In contrast, an SRI must be a part of senior management. This is defined as being someone who plays a significant role in making decisions about how the organisation (or a substantial part of its activities) is managed. In view of the role an SRI must occupy it is unlikely that they will also meet the independence requirement of a DPO.

If, therefore, an organisation is subject to both GDPR and UK GDPR and is required to have both a DPO and SRI it is hard to see how that could be the same person.

Having said this, DPDI No.2 does recognise the fact that conflicts of interest may arise. These are considered on an ad hoc basis, i.e. the performance of a particular task by the SRI would result in a conflict of interest. In that case, the task must be given to another person.

What level of expertise does an SRI need?

Another difference between the requirements relating to a DPO and an SRI is the level of expertise in data protection law required. A DPO must be appropriately qualified for the role. The more complex and sensitive the personal data, the higher level of expertise required. DPDI No.2 does not require that the SRI has any level of expertise in data protection law. They need to have knowledge of the business but not of data protection law. It seems counter-intuitive that someone with a role to advise on data protection compliance does not need to have any expertise in data protection law!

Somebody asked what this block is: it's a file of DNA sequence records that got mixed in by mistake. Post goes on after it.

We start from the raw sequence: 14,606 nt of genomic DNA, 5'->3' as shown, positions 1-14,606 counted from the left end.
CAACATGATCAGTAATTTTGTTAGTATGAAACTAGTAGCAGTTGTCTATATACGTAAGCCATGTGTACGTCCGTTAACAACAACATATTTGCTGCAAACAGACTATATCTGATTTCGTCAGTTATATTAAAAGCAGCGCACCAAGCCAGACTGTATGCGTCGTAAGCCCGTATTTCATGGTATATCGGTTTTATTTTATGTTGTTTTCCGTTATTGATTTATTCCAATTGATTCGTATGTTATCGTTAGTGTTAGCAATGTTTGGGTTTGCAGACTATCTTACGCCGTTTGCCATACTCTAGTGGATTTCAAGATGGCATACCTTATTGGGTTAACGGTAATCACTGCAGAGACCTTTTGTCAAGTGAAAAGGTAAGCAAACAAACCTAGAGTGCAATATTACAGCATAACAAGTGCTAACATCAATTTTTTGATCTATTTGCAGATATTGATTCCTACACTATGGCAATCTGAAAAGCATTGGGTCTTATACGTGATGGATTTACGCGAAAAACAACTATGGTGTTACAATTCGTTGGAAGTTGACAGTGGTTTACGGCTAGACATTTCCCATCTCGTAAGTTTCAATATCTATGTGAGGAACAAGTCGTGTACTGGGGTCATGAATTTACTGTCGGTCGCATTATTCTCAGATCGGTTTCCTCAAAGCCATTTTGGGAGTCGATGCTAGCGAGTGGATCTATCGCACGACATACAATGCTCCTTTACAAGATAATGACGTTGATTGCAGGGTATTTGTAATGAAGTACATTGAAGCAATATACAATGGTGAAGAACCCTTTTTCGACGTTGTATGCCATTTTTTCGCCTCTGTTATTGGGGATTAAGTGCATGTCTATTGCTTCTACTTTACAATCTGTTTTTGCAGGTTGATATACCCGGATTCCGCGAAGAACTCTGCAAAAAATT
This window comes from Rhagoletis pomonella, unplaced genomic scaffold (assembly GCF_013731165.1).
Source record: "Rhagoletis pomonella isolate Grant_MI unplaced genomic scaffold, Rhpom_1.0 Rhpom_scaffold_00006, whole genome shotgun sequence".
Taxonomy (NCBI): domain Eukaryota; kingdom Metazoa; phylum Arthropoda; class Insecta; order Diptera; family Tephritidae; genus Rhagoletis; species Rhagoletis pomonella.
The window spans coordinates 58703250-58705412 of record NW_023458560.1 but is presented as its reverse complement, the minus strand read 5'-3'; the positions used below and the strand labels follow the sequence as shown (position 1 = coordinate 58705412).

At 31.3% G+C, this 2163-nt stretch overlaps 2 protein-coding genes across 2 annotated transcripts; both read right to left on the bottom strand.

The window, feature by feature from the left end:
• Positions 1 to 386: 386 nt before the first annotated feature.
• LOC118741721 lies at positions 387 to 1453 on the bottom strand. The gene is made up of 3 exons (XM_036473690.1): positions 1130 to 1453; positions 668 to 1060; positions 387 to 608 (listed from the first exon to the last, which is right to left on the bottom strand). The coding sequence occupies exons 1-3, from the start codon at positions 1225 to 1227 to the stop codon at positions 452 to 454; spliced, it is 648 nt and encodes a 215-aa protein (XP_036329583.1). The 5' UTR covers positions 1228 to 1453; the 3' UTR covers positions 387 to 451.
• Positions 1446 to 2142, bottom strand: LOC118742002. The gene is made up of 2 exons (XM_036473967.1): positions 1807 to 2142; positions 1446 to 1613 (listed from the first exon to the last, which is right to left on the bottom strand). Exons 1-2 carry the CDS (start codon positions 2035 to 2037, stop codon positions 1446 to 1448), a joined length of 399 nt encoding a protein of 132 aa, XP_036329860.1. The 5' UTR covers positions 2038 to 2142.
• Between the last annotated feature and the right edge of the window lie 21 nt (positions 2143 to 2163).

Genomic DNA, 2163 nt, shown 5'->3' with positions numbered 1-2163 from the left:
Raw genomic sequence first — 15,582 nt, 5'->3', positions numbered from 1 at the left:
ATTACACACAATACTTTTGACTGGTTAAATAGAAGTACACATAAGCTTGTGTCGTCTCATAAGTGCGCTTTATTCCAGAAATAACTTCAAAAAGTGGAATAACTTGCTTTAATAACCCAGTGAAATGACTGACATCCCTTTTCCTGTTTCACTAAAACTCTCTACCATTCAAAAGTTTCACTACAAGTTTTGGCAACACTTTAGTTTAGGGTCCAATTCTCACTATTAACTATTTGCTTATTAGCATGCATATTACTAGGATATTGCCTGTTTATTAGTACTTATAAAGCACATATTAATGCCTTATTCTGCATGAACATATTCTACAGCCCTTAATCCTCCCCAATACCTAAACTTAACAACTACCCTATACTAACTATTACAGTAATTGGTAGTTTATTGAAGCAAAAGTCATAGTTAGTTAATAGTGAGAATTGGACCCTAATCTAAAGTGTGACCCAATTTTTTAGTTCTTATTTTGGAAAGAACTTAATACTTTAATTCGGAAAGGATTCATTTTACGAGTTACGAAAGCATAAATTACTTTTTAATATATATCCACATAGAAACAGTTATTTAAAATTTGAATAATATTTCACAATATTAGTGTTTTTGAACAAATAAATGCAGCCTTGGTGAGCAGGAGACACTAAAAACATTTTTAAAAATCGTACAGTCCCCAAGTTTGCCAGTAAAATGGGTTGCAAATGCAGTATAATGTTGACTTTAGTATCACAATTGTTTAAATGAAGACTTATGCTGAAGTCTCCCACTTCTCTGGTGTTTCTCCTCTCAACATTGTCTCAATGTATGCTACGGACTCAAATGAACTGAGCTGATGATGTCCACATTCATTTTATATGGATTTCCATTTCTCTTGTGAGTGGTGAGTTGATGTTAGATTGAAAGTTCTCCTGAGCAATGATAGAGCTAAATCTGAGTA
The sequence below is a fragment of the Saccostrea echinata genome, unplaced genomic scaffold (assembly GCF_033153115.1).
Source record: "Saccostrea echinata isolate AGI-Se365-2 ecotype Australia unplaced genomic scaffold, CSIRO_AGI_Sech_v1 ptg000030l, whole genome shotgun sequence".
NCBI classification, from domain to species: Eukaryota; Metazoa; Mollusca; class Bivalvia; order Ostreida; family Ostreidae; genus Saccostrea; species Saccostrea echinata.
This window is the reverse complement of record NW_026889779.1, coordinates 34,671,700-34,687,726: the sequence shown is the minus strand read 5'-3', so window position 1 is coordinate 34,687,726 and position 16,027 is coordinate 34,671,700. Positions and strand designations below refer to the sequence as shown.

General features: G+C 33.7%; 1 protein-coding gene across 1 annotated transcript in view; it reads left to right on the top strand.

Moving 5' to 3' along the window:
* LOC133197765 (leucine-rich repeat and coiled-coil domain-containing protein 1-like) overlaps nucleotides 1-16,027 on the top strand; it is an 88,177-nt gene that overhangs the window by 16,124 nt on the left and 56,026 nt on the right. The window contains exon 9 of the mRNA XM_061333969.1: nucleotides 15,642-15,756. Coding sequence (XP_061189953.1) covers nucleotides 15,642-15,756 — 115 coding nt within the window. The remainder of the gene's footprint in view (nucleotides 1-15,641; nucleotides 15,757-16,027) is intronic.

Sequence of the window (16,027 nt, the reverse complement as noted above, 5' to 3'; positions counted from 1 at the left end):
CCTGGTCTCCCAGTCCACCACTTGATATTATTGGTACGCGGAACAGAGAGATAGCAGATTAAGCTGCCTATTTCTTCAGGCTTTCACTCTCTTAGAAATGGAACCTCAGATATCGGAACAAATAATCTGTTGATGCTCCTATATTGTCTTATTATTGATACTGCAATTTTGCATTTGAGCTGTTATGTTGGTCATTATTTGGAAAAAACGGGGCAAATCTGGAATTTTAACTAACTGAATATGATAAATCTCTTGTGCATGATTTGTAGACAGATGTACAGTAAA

Oddly, if the SRI is required to step back and involve another individual where a conflict arises, then one thing that must be considered in decided who the other individual should be is what level of data protection knowledge they have.

Can the SRI role be outsourced?